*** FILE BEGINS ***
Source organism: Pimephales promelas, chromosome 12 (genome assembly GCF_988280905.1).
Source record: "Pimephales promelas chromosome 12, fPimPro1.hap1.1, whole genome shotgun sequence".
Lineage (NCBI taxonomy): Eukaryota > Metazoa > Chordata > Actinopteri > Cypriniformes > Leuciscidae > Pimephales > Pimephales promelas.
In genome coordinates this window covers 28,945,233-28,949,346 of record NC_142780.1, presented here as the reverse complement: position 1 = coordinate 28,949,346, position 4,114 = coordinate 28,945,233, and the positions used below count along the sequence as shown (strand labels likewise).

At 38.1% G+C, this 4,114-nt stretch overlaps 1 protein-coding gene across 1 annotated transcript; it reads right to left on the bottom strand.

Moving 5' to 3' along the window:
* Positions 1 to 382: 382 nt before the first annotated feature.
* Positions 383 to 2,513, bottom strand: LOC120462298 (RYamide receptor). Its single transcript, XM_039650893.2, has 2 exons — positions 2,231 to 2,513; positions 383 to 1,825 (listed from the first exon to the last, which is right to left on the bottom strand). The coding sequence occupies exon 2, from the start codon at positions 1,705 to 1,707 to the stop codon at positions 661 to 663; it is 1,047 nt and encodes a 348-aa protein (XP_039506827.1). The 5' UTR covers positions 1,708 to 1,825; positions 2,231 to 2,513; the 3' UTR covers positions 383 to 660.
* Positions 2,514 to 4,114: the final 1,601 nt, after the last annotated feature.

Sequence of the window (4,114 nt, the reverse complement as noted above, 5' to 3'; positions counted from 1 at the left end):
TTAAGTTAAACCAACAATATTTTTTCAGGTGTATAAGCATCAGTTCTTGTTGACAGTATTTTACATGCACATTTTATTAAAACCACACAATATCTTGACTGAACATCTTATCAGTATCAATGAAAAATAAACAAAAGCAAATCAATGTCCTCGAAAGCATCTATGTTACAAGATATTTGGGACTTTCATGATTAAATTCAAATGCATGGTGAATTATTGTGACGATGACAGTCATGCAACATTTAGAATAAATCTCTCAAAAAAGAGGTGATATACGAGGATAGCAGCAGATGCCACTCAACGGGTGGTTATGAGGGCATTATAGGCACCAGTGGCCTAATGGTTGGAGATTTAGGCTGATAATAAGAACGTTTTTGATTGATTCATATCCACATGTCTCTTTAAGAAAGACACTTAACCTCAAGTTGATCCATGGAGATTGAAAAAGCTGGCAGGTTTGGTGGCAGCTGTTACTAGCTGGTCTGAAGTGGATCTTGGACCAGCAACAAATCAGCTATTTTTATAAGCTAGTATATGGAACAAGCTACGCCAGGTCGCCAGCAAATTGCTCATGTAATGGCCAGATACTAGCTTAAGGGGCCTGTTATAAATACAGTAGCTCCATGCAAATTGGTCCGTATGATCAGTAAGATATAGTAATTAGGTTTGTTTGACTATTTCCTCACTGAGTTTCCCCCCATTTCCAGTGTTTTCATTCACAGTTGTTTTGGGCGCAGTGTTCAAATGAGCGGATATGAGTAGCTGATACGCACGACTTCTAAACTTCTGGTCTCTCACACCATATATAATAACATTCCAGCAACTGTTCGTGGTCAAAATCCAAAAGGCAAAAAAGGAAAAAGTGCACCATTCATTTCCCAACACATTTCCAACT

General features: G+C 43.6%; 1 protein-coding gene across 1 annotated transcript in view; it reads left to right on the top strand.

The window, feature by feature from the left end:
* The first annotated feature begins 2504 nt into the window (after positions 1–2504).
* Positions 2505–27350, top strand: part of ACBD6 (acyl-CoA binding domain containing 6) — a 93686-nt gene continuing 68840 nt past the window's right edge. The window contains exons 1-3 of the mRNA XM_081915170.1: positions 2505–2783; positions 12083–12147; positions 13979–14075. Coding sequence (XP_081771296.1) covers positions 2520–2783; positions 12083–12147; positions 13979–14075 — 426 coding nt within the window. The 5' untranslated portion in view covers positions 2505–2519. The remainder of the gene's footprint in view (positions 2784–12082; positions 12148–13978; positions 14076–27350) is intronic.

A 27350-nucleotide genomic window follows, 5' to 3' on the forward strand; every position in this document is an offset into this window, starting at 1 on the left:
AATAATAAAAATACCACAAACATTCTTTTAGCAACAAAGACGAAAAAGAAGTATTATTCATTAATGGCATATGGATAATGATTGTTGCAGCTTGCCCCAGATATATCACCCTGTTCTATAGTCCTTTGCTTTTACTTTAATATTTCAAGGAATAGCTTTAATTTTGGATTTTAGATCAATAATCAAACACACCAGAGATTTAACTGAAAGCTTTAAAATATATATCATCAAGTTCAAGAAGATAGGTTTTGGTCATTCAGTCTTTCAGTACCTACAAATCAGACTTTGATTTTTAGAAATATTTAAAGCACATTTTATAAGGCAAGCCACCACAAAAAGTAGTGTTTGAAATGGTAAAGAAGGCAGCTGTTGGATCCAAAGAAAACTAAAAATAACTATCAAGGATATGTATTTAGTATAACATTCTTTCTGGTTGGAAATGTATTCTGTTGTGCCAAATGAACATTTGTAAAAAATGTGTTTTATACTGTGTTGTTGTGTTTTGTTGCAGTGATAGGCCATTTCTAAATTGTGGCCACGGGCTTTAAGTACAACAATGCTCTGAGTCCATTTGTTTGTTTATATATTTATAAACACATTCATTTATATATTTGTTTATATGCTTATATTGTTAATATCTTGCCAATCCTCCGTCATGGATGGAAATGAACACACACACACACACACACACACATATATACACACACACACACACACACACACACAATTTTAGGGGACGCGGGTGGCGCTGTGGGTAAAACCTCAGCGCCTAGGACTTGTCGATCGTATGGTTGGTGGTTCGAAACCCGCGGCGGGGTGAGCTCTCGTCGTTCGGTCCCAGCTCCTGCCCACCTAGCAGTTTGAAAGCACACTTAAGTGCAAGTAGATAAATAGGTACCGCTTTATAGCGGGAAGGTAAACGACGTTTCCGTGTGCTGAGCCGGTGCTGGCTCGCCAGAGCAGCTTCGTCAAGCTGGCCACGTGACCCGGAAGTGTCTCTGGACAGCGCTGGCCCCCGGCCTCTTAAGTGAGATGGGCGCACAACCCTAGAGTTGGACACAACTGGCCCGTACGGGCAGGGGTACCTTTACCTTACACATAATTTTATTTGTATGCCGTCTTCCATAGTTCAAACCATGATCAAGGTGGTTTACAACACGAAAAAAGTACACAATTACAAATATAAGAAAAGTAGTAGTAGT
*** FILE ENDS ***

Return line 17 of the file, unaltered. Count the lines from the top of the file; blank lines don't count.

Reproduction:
AATAATAAAAATACCACAAACATTCTTTTAGCAACAAAGACGAAAAAGAAGTATTATTCATTAATGGCATATGGATAATGATTGTTGCAGCTTGCCCCAGATATATCACCCTGTTCTATAGTCCTTTGCTTTTACTTTAATATTTCAAGGAATAGCTTTAATTTTGGATTTTAGATCAATAATCAAACACACCAGAGATTTAACTGAAAGCTTTAAAATATATATCATCAAGTTCAAGAAGATAGGTTTTGGTCATTCAGTCTTTCAGTACCTACAAATCAGACTTTGATTTTTAGAAATATTTAAAGCACATTTTATAAGGCAAGCCACCACAAAAAGTAGTGTTTGAAATGGTAAAGAAGGCAGCTGTTGGATCCAAAGAAAACTAAAAATAACTATCAAGGATATGTATTTAGTATAACATTCTTTCTGGTTGGAAATGTATTCTGTTGTGCCAAATGAACATTTGTAAAAAATGTGTTTTATACTGTGTTGTTGTGTTTTGTTGCAGTGATAGGCCATTTCTAAATTGTGGCCACGGGCTTTAAGTACAACAATGCTCTGAGTCCATTTGTTTGTTTATATATTTATAAACACATTCATTTATATATTTGTTTATATGCTTATATTGTTAATATCTTGCCAATCCTCCGTCATGGATGGAAATGAACACACACACACACACACACACACATATATACACACACACACACACACACACACACAATTTTAGGGGACGCGGGTGGCGCTGTGGGTAAAACCTCAGCGCCTAGGACTTGTCGATCGTATGGTTGGTGGTTCGAAACCCGCGGCGGGGTGAGCTCTCGTCGTTCGGTCCCAGCTCCTGCCCACCTAGCAGTTTGAAAGCACACTTAAGTGCAAGTAGATAAATAGGTACCGCTTTATAGCGGGAAGGTAAACGACGTTTCCGTGTGCTGAGCCGGTGCTGGCTCGCCAGAGCAGCTTCGTCAAGCTGGCCACGTGACCCGGAAGTGTCTCTGGACAGCGCTGGCCCCCGGCCTCTTAAGTGAGATGGGCGCACAACCCTAGAGTTGGACACAACTGGCCCGTACGGGCAGGGGTACCTTTACCTTACACATAATTTTATTTGTATGCCGTCTTCCATAGTTCAAACCATGATCAAGGTGGTTTACAACACGAAAAAAGTACACAATTACAAATATAAGAAAAGTAGTAGTAGT